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Jennifer Gift, et al v. Travid Sales Associates


August 2, 2012


The opinion of the court was delivered by: Eduardo C. Robreno, J.



Plaintiffs Jennifer Gift and Joel Gift (collectively, "Plaintiffs") bring this employment discrimination action against Defendants Travid Sales Associates, Inc., Johnson Controls, Inc., David Laudadio, Donna Laudadio, Walter Doll, and Gerard McLaughlin (collectively, "Defendants"). Plaintiff Jennifer Gift alleges that she was subject to pervasive sexual harassment that resulted in her resignation. In their Amended Complaint, Plaintiffs plead eleven claims. Count I pleads a claim of sexual harassment in violation of the Pennsylvania Human Relations Act ("PHRA"). Count II pleads a claim of retaliation in violation of the PHRA. Counts III and IV plead claims of aiding and abetting sexual harassment in violation of the PHRA. Count V pleads a claim of intentional infliction of emotional distress. Count VI pleads a claim of constructive discharge. Count VII pleads a claim of sexual harassment in violation of Title VII of the Civil Rights Act of 1964. Count VIII pleads a claim of assault and battery. Count IX pleads a claim of false imprisonment. Count X pleads a claim of negligent supervision. Finally, Count XI pleads a claim of loss of consortium. Defendants answered denying all averments and asserting a variety of affirmative defenses. Relevant here, Defendant Johnson Controls avers that Defendant Travid Sales Associates is not its subsidiary and, therefore, Defendant Johnson Controls had no control and did not participate actively or vicariously in any alleged harassment.

Pending before the Court is Defendant Johnson Controls's Motion for Summary Judgment on all counts asserted against it because Defendant Johnson Controls is not a proper defendant in this case. For the reasons that follow, the Court will grant Defendant Johnson Controls's Motion in part and deny it in part.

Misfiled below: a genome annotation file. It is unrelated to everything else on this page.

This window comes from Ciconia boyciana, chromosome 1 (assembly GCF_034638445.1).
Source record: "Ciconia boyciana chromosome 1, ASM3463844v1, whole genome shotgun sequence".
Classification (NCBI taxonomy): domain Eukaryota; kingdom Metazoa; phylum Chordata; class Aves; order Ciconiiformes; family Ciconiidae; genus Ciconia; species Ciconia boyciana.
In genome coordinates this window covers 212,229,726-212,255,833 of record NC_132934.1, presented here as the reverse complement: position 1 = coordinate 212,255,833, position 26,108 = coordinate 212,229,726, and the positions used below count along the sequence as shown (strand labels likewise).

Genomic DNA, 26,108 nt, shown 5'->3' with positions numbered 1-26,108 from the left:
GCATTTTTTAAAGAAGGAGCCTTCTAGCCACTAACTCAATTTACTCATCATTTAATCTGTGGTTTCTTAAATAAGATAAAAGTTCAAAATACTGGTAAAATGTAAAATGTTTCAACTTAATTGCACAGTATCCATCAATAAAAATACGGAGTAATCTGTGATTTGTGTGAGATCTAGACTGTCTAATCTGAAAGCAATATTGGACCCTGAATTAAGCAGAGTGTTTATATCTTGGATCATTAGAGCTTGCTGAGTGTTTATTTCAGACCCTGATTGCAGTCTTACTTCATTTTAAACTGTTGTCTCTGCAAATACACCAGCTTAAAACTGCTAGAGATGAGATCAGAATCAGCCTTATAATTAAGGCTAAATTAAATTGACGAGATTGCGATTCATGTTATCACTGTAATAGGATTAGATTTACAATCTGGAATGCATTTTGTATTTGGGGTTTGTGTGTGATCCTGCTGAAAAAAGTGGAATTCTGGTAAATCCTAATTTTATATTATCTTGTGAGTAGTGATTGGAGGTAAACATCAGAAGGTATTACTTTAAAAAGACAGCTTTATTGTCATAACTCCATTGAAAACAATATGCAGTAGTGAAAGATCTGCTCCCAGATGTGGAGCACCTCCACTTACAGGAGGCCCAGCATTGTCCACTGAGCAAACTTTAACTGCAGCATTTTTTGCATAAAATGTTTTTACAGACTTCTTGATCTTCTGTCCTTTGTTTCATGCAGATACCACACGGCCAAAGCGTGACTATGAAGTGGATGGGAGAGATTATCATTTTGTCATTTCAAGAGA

Plaintiff*fn2 began her employment as a sales associate with Defendant Travid Sales Associates, Inc. ("Travid") in February 2008. Travid is a supplier of heating, ventilation, and air conditioning products. Defendant Johnson Controls, Inc. ("JCI") manufactures a range of industrial and commercial products, including commercial and industrial heating, ventilation, and air conditioning products. Travid is JCI's sales representative for JCI products in Berks, Lehigh, and Northampton Counties.*fn3 Defendant David Laudadio ("Laudadio") is the owner and chief executive officer of Travid and hired Plaintiff. Defendant Donna Laudadio is an officer with supervisory authority at Travid. Defendant Walter Doll is an employee at JCI, as is Defendant Gerard McLaughlin.

This case arises from the alleged sexual harassment, and resulting hostile work environment, by Laudadio. Plaintiff avers that Laudadio subjected her to various forms of verbal sexual harassment including pointed jokes, pornographic emails, vulgar statements, lewd comments, and other forms of harassment. Plaintiff avers that some of this harassment was by way of email, and that some of these emails were forwarded to JCI employees, specifically, Defendants Doll and McLaughlin. Plaintiff resigned from Travid on May 13, 2010.

As a result of this conduct, Plaintiff filed a complaint against Travid, JCI, Laudadio, and Donna Laudadio in the Court of Common Pleas of Berks County, Pennsylvania, on June 15, 2011. After removal, the Court held a status and scheduling conference and set limited discovery and summary judgment briefing schedules concerning whether JCI was a proper party to the action. Thereafter, with leave of Court, Plaintiff filed an Amended Complaint adding Defendants Doll and McLaughlin.

This Memorandum only considers whether JCI may be held liable for Plaintiffs' claims. Presently, Plaintiffs' Amended Complaint asserts the following claims against JCI: (1) sexual harassment in violation of the PHRA, (2) retaliation in violation of the PHRA; (3) aiding and abetting in violation of the PHRA; (4) intentional infliction of emotional distress; (5) constructive discharge; (6) sexual harassment in violation of Title VII;*fn4 (7) negligent supervision; and (8) loss of consortium. Plaintiffs aver JCI was Plaintiff's joint employer, along with Travid.